PTFE-based packing is not without limitations, and not all operating conditions are applicable to this material. Temperature and radiation limits must be considered.

To verify and quantify the benefits of PTFE-based packing using available information, the authors of this paper and their research cite a comparison of coefficients of friction in control valves using various forms of valve packing. The study is not intended to be considered scientific - proper statistical analysis has not been performed. But this article will compare the information to examine the differences in filler types. The data used in this study was obtained from a web-based valve filler database software used in the home power industry.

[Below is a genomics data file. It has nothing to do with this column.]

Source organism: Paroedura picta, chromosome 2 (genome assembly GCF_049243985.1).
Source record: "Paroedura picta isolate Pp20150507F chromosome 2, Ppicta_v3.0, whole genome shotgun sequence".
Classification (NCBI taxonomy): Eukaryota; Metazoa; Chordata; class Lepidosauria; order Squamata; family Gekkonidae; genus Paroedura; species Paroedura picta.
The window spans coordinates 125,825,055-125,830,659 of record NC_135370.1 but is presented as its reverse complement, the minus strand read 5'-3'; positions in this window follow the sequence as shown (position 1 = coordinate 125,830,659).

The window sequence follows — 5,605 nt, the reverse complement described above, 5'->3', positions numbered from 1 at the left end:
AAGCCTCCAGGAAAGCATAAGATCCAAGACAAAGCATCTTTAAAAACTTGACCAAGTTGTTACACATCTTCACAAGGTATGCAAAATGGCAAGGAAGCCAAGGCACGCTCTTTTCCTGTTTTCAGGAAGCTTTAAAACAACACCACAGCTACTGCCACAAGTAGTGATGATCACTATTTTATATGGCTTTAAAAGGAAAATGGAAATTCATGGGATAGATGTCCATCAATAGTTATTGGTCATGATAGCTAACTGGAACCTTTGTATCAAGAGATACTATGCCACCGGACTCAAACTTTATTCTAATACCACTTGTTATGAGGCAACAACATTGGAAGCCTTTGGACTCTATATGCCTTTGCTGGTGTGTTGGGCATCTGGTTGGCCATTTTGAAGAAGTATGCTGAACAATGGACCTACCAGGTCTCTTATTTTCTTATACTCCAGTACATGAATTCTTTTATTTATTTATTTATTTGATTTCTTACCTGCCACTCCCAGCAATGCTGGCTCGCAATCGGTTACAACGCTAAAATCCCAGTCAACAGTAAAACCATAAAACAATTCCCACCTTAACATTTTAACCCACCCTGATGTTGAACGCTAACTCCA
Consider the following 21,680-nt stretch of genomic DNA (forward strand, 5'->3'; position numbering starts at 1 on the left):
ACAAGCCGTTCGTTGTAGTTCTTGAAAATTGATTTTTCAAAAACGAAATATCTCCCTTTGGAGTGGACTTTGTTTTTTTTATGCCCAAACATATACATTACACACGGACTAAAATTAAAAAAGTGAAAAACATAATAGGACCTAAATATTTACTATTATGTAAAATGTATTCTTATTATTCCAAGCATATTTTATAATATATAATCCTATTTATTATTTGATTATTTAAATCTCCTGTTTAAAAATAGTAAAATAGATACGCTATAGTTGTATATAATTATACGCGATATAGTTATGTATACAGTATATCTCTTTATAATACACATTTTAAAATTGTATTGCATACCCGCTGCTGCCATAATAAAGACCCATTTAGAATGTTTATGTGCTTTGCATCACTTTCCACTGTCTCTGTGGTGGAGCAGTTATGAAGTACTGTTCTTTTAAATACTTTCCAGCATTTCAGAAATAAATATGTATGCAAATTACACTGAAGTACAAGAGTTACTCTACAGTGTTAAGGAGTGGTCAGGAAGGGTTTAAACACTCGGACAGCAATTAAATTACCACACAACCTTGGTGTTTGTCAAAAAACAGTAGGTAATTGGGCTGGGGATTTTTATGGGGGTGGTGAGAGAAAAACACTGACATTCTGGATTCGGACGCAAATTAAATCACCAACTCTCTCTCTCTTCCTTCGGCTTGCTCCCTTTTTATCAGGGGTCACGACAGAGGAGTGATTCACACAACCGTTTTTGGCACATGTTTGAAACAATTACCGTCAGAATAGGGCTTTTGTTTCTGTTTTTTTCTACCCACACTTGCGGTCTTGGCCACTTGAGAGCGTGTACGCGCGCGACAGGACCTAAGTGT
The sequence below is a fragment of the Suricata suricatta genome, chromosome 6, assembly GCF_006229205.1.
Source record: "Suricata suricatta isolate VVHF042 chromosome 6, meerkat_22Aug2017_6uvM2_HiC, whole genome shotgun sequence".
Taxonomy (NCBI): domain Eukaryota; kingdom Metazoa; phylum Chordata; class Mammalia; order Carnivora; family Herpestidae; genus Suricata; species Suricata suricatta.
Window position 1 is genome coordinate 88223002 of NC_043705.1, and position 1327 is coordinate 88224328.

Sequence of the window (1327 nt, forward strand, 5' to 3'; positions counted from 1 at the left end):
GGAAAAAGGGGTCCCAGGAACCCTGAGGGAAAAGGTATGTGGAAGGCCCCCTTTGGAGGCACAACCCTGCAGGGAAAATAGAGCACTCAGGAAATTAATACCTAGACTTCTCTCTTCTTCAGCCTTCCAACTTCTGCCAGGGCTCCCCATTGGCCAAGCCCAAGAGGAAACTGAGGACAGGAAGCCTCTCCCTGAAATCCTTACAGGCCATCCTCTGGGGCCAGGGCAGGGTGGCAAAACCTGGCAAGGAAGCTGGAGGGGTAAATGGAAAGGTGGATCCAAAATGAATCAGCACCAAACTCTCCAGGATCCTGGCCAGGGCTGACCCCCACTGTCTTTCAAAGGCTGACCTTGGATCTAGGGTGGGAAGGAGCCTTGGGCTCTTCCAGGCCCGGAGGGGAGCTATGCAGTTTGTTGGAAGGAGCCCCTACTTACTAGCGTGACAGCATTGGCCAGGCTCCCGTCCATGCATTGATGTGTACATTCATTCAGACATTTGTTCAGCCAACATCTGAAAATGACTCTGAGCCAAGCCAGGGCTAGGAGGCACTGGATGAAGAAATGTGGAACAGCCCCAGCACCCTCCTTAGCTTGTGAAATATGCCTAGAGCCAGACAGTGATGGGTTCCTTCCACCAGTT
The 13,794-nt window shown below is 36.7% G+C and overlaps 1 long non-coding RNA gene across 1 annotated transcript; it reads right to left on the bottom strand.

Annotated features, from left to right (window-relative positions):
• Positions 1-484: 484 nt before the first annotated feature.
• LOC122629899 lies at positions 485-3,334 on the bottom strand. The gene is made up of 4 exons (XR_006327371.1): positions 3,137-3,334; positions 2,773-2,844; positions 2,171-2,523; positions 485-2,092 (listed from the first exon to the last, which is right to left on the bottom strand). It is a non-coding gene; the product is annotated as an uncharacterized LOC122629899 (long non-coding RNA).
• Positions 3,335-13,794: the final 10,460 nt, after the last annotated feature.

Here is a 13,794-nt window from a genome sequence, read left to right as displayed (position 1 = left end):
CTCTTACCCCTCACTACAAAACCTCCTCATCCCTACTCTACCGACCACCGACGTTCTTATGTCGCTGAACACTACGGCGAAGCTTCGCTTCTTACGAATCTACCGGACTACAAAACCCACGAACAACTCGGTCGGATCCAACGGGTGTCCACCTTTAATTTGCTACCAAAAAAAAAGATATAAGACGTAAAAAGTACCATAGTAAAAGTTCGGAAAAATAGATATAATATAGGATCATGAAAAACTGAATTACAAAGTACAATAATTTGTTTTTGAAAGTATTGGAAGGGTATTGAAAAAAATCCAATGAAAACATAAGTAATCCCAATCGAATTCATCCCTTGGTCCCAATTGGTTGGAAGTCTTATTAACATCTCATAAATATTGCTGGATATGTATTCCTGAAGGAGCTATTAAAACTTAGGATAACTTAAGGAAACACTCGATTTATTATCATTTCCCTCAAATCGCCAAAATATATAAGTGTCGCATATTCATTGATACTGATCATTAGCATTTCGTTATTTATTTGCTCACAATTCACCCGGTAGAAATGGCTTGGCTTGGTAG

Compare research

The packing database used in the study allows the end user to enter certain valve parameters to predict friction caused by packing sets. The user enters various data such as the diameter of the valve stem and stuffing box, the diameter of the packing gland studs, the number of packing gland studs, and the required packing (gland) stress. The software then uses a set of stored default fy values ​​to predict the total friction caused by valve packing. These predicted friction values ​​are especially important for valves that are required to operate within a certain time domain. If the expected friction is too high, the end user can choose to use alternative packaging materials or reduce the number of rings to bring the expected friction back into an acceptable range.